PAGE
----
Groups are versatile and can be applied to a variety of use cases; for today, we'll take a look at their role in protecting your content.

Begin with installing and activating the core plugin; then, you can create a new Group:

If desired, you can take a moment to add WordPress user capabilities as well (i.e. the ability to author or edit a post); for purposes of granting access to content, however, you can leave that field blank.

In order to be placed in -- and recognized as belonging to a group -- your users must have accounts on your WordPress website. You can either create new accounts as needed, or edit existing accounts:

Returning to your Page, you can now designate a Group or Groups for access (leaving the post Status as Public.)

You can also use the shortcodes [groups_member] and [groups_non_member] to tailor the content to the user based on their group status:

Providing a more helpful, user-friendly message to users who aren't logged in or otherwise authorized:

Advantages to this approach include:

  1. If you need to revoke access for a particular user, you can do so without interfering with access for all others;
  2. Once a user has logged in, you can associate any subsequent activity (page views, form submissions, digital downloads, etc.) to their specific account.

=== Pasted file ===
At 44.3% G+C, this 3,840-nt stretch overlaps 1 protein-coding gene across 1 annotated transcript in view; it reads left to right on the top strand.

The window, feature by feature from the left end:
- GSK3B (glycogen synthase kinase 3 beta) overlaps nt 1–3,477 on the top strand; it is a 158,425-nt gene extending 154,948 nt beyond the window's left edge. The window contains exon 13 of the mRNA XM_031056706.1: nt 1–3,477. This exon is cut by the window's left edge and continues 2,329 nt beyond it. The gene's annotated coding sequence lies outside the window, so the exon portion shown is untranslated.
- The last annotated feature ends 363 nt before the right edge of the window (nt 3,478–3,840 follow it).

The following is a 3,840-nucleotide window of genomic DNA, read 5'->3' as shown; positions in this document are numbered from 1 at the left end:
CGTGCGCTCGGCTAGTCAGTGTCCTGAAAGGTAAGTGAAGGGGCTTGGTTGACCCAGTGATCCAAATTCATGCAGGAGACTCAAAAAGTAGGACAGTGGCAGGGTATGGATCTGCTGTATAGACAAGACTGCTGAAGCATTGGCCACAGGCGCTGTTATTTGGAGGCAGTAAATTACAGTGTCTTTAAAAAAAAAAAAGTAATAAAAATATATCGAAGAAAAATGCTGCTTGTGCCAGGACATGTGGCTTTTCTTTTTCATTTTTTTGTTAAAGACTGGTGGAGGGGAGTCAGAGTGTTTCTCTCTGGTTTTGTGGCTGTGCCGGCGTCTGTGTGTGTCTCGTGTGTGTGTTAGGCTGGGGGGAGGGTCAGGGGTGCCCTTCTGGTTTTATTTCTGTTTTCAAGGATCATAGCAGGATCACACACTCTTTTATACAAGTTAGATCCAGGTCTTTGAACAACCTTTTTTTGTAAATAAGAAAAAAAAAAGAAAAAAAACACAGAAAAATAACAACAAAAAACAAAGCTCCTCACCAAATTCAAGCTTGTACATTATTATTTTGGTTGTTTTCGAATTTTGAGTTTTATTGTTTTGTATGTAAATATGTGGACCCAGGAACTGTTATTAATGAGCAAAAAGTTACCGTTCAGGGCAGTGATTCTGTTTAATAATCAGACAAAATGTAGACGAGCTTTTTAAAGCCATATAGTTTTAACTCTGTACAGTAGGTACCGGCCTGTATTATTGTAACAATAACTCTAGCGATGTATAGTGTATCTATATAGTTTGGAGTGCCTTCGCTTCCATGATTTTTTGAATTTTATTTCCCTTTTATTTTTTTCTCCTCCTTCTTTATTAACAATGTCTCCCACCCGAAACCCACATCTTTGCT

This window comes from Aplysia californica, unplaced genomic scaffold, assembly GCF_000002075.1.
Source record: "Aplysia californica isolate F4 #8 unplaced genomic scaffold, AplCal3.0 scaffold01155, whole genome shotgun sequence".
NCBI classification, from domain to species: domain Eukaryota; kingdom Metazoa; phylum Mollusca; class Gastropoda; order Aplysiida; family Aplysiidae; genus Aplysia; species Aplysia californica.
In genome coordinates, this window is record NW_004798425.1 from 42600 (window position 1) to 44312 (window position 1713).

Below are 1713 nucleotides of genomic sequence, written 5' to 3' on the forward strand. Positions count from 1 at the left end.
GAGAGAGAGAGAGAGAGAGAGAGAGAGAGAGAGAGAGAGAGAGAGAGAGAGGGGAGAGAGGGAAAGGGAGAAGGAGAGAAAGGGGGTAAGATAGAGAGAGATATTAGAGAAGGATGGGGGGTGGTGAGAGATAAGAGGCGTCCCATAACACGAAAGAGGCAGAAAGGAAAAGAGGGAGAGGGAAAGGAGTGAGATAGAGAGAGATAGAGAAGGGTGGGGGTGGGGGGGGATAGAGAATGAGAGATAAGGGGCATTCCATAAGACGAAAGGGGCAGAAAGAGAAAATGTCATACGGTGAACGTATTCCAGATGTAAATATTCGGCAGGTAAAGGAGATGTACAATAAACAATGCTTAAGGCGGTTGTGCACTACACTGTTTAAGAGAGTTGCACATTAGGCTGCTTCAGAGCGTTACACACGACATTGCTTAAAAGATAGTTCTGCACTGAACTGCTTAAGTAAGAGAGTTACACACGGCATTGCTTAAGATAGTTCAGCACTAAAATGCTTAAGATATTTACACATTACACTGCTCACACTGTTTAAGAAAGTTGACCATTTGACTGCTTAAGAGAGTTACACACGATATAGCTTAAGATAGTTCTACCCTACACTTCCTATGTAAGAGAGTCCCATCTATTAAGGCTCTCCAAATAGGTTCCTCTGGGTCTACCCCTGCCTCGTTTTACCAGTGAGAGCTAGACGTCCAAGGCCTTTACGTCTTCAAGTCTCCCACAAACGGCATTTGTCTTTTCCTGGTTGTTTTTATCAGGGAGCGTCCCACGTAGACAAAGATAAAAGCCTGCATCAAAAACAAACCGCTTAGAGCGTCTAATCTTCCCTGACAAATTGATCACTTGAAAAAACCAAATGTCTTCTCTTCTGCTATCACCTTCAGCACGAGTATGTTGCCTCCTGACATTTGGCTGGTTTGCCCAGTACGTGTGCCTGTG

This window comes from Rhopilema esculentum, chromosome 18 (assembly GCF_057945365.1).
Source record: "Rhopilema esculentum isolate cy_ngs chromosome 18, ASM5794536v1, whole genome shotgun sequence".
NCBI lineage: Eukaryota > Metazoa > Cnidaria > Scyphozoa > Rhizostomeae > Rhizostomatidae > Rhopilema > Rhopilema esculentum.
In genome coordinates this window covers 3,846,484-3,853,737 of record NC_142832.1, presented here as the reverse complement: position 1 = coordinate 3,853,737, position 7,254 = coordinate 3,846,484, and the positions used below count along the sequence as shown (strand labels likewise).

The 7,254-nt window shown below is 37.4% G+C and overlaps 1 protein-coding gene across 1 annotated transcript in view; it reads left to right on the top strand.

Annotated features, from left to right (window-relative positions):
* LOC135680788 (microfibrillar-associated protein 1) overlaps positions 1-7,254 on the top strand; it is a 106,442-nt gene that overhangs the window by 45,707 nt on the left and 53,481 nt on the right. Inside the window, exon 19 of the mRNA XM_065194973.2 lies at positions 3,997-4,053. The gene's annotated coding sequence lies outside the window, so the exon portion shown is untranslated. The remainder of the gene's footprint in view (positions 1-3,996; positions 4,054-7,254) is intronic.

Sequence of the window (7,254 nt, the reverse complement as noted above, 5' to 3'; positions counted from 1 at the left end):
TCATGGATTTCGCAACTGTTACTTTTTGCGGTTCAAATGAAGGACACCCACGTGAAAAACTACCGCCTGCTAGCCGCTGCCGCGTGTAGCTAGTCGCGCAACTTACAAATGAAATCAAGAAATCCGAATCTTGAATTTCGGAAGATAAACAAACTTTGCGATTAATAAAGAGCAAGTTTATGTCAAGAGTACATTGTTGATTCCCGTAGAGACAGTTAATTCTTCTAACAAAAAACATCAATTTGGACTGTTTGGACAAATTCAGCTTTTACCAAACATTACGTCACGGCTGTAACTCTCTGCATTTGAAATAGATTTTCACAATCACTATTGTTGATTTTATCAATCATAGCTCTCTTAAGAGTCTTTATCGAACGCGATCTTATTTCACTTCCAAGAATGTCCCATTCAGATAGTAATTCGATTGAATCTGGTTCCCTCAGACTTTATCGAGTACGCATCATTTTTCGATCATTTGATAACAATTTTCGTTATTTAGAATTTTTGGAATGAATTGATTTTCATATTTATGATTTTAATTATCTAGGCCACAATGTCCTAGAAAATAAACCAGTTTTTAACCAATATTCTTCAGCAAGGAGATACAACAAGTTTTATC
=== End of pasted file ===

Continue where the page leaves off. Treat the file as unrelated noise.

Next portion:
Disadvantages include:

  1. You'll need to import or create any user accounts before a user can be granted access, or automate connection of the Groups plugin to some other mechanism (i.e., a WooCommerce purchase);

3. Use WP Fusion

For our clients who already work with an email marketing platform or CRM, use of WP Fusion often represents a best-of-both worlds approach to gated content; offering the relative ease-of-use in the first approach, with the user-specific capabilities of the second.

Once installed and activated, you can connect it to your CRM:

Then, returning to your gated content, you can specify which Tags (in your CRM or email marketing platform) are required for access:

WP Fusion handles synchronizing user activity to and from your WordPress website and CRM/email marketing platform, making it easy to re-use any business logic you've established in one or the other.